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Working Women In South Africa Proved Their Resilience During COVID – As A Result They’ve Enhanced Their Well-being

The Oasis Reporters

March 4, 2023

 

 

 

 

 

 

 




Women around the world have adjusted to new working realities after the COVID-19 pandemic.
Kristin Hardwick/Wikimedia Commons



Sydney Engelberg, Hebrew University of Jerusalem; Cecile Gerwel Proches, University of KwaZulu-Natal; Cristy Leask, University of KwaZulu-Natal, and Upasana Gitanjali Singh, University of KwaZulu-Natal

One of the outcomes of the COVID pandemic is that people’s working lives have changed. Working at home and hybrid work have become prevalent, after constantly changing government rules and guidelines.

 

Globally, employees report many pandemic-related challenges – loss of employment, lack of career growth, loss of a sense of belonging with colleagues.

 

Our study investigated the impact of COVID-19 on working women in South Africa. We surveyed 402 working women. Most were in the 36-45 years age range, married or living together, and better educated than South African working women in general (44.5% held a postgraduate degree). We looked in particular at work-life balance, well-being and liminality (uncertainty during a time of change).

 

About half (52%) of the women home-schooled children during the pandemic. Of these, 30% stated they were solely responsible and 31% were mostly responsible for the home-schooling. These results support findings that working women were forced to rapidly adapt to remote working while dealing with diverse psychological, social and economic impacts on their work-life balance.

 

The emotional responses of the sample group during the initial stages of the COVID-19 pandemic showed that initial anxiety, fear and a sense of being overwhelmed shifted to optimism in a relatively short period of time. This finding gives encouraging news about safeguarding women’s well-being during trying times and steps that can be taken to bolster well-being.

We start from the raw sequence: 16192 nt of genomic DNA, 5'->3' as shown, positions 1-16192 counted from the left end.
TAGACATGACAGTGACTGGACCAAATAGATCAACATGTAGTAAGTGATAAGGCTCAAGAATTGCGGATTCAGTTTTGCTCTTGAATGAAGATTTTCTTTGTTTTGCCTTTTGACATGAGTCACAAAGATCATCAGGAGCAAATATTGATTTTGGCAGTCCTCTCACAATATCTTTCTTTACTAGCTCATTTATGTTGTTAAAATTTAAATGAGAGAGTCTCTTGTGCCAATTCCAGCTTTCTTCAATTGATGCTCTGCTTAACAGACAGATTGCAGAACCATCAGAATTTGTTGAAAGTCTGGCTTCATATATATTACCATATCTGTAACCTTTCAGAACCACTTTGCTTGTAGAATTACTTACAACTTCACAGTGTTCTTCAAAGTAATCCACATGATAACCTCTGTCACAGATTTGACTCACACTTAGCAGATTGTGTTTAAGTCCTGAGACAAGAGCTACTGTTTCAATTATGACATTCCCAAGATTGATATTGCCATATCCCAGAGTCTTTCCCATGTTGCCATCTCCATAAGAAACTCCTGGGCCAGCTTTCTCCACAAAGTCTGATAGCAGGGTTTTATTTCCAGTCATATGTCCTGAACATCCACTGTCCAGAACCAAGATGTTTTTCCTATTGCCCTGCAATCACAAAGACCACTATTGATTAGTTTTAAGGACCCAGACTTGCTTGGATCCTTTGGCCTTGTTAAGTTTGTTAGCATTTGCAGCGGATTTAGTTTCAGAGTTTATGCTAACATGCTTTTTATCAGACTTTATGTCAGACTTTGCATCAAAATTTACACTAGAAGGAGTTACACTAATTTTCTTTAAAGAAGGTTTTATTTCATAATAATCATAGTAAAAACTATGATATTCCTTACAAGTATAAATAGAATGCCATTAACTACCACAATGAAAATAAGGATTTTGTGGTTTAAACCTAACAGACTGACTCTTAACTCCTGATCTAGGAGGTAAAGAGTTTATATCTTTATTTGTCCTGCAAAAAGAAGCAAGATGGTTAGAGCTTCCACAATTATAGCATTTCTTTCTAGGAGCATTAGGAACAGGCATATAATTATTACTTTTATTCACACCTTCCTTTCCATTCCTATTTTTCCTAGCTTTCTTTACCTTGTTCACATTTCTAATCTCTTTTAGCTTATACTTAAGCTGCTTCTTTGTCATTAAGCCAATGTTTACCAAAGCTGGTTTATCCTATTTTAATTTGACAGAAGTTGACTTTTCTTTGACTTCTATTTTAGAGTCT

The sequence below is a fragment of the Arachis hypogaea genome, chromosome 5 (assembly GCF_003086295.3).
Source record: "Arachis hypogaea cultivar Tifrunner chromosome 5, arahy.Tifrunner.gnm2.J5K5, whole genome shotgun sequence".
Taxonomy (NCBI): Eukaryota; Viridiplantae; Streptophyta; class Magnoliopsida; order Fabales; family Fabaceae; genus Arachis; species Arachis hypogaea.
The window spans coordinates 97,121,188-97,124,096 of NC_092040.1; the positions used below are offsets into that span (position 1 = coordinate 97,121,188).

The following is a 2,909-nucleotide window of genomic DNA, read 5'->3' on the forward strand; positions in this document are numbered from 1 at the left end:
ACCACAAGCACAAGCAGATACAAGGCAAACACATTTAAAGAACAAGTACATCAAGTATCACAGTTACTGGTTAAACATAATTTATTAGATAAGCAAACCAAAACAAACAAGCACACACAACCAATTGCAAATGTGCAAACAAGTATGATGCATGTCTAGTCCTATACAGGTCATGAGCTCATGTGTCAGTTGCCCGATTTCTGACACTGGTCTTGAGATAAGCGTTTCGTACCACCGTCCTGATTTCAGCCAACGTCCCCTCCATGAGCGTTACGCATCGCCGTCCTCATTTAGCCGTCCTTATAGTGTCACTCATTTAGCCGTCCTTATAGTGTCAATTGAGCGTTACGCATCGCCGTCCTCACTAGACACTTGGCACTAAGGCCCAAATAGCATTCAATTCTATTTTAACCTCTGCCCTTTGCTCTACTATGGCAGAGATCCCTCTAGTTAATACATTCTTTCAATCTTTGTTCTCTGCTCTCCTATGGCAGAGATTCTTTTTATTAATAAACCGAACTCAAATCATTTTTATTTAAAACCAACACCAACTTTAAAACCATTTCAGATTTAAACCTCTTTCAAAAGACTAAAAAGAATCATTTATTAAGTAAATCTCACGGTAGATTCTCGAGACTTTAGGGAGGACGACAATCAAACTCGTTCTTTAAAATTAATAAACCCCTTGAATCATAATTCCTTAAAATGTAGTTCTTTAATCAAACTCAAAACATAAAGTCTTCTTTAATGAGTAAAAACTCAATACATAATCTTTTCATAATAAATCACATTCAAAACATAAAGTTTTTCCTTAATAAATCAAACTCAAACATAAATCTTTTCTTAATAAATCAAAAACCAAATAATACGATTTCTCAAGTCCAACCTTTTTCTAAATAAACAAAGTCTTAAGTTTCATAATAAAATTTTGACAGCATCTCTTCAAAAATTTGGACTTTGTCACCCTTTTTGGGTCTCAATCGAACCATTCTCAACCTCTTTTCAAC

Women’s experiences

 

Well-being is the measure of an individual’s coping abilities. In particular it refers to their sense of being able to control their actions, and feeling that their behaviour matches their personal values and goals (often called “authenticity”).

 

Liminality is about passing from one social reality to another. A liminal state occurs when life is in transition and, as a result, uncertainty and confusion replace previously clear and well-established norms and roles. These transitions, while limited in time, are sufficiently uncertain and unclear to result in changes to established or traditional perceptions, beliefs and social role behaviour.

 

What the women told us can be summed up by three themes.

 

One was that they had to rapidly adjust to a new working environment and to the new reality of home-based work. The transition resulted in a level of complexity never experienced before. They were suddenly required to juggle the various responsibilities associated with this unexpected transition. They were faced with home-schooling, an increase in chores during the pandemic, and conflict with their spouse or partner about chores and finances.